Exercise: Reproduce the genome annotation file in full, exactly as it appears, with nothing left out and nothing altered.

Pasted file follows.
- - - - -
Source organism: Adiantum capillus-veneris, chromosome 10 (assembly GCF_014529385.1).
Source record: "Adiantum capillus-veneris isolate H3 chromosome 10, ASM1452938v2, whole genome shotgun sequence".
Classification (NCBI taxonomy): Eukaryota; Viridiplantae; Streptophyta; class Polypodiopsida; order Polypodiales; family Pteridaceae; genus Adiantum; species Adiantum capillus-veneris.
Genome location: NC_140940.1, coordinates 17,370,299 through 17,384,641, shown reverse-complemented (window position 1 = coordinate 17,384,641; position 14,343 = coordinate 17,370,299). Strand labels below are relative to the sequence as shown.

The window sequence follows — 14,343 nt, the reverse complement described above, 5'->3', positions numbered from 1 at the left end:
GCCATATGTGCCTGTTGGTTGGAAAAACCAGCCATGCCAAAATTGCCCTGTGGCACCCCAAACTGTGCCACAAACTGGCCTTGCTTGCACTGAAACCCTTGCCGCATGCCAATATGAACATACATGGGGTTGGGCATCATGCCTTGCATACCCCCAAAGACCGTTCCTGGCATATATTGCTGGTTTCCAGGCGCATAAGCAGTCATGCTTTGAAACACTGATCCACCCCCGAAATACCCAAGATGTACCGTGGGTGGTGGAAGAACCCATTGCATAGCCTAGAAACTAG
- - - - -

Source organism: Adiantum capillus-veneris, chromosome 10 (assembly GCF_014529385.1).
Source record: "Adiantum capillus-veneris isolate H3 chromosome 10, ASM1452938v2, whole genome shotgun sequence".
Classification (NCBI taxonomy): Eukaryota; Viridiplantae; Streptophyta; class Polypodiopsida; order Polypodiales; family Pteridaceae; genus Adiantum; species Adiantum capillus-veneris.
Genome location: NC_140940.1, coordinates 17,370,299 through 17,384,641, shown reverse-complemented (window position 1 = coordinate 17,384,641; position 14,343 = coordinate 17,370,299). Strand labels below are relative to the sequence as shown.

The window sequence follows — 14,343 nt, the reverse complement described above, 5'->3', positions numbered from 1 at the left end:
GCCATATGTGCCTGTTGGTTGGAAAAACCAGCCATGCCAAAATTGCCCTGTGGCACCCCAAACTGTGCCACAAACTGGCCTTGCTTGCACTGAAACCCTTGCCGCATGCCAATATGAACATACATGGGGTTGGGCATCATGCCTTGCATACCCCCAAAGACCGTTCCTGGCATATATTGCTGGTTTCCAGGCGCATAAGCAGTCATGCTTTGAAACACTGATCCACCCCCGAAATACCCAAGATGTACCGTGGGTGGTGGAAGAACCCATTGCATAGCCTAGAAACTAG